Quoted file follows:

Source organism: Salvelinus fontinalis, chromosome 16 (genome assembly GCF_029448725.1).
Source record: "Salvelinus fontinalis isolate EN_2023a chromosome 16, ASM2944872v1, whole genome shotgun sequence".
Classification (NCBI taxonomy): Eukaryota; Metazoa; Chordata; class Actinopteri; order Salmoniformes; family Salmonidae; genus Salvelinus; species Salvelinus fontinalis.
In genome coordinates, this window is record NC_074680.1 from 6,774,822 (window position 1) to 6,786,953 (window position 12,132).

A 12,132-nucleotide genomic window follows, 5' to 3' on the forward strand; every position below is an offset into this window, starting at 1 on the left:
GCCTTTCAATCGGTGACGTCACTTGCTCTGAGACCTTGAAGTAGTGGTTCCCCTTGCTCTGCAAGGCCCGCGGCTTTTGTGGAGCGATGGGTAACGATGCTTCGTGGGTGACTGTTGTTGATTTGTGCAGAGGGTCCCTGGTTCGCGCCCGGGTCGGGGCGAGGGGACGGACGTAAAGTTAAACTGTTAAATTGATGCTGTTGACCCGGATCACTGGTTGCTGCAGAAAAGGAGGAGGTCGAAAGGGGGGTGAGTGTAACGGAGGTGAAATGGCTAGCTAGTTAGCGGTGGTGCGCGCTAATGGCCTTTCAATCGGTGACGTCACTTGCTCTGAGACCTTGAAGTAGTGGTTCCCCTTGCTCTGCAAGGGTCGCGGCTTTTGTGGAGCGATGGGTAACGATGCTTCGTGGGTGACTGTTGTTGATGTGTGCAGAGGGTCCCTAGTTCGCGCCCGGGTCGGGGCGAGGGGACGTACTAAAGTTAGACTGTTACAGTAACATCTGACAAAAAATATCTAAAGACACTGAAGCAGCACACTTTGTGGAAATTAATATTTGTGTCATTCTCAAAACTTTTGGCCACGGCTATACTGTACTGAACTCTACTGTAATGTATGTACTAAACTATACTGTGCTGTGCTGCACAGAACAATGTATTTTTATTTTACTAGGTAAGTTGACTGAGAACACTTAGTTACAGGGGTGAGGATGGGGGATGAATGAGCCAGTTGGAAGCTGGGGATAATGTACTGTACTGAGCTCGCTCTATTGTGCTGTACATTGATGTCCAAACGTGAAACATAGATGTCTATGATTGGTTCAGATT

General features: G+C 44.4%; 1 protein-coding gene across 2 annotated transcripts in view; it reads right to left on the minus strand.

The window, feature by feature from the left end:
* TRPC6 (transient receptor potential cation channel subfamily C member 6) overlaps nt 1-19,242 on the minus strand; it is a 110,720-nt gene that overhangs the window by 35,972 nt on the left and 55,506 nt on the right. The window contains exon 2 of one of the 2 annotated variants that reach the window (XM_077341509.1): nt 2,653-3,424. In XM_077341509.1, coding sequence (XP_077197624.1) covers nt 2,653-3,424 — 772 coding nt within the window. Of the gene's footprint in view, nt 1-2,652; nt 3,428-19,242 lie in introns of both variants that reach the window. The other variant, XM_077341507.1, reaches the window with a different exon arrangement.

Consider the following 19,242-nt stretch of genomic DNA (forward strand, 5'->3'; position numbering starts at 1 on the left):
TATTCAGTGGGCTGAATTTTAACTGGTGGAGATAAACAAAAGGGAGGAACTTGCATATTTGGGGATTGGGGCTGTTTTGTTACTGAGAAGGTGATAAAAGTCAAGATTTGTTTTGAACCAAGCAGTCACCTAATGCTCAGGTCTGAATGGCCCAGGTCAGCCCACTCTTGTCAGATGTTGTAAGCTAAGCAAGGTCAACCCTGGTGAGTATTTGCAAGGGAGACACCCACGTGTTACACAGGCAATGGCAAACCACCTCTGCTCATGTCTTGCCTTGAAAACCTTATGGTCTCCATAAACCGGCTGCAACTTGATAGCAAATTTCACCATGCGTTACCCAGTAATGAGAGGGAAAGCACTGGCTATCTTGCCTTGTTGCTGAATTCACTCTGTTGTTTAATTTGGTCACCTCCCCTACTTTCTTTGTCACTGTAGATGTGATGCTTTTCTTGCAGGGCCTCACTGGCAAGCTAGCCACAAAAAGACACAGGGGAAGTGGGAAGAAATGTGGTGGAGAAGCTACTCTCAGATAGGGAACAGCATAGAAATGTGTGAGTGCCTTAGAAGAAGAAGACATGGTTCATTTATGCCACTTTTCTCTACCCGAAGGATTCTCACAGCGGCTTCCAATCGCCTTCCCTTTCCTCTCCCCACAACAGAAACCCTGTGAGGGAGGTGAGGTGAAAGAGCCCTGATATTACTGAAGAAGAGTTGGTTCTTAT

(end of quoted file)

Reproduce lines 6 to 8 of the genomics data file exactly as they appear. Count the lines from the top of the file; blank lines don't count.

GCCTTTCAATCGGTGACGTCACTTGCTCTGAGACCTTGAAGTAGTGGTTCCCCTTGCTCTGCAAGGCCCGCGGCTTTTGTGGAGCGATGGGTAACGATGCTTCGTGGGTGACTGTTGTTGATTTGTGCAGAGGGTCCCTGGTTCGCGCCCGGGTCGGGGCGAGGGGACGGACGTAAAGTTAAACTGTTAAATTGATGCTGTTGACCCGGATCACTGGTTGCTGCAGAAAAGGAGGAGGTCGAAAGGGGGGTGAGTGTAACGGAGGTGAAATGGCTAGCTAGTTAGCGGTGGTGCGCGCTAATGGCCTTTCAATCGGTGACGTCACTTGCTCTGAGACCTTGAAGTAGTGGTTCCCCTTGCTCTGCAAGGGTCGCGGCTTTTGTGGAGCGATGGGTAACGATGCTTCGTGGGTGACTGTTGTTGATGTGTGCAGAGGGTCCCTAGTTCGCGCCCGGGTCGGGGCGAGGGGACGTACTAAAGTTAGACTGTTACAGTAACATCTGACAAAAAATATCTAAAGACACTGAAGCAGCACACTTTGTGGAAATTAATATTTGTGTCATTCTCAAAACTTTTGGCCACGGCTATACTGTACTGAACTCTACTGTAATGTATGTACTAAACTATACTGTGCTGTGCTGCACAGAACAATGTATTTTTATTTTACTAGGTAAGTTGACTGAGAACACTTAGTTACAGGGGTGAGGATGGGGGATGAATGAGCCAGTTGGAAGCTGGGGATAATGTACTGTACTGAGCTCGCTCTATTGTGCTGTACATTGATGTCCAAACGTGAAACATAGATGTCTATGATTGGTTCAGATT

General features: G+C 44.4%; 1 protein-coding gene across 2 annotated transcripts in view; it reads right to left on the minus strand.

The window, feature by feature from the left end: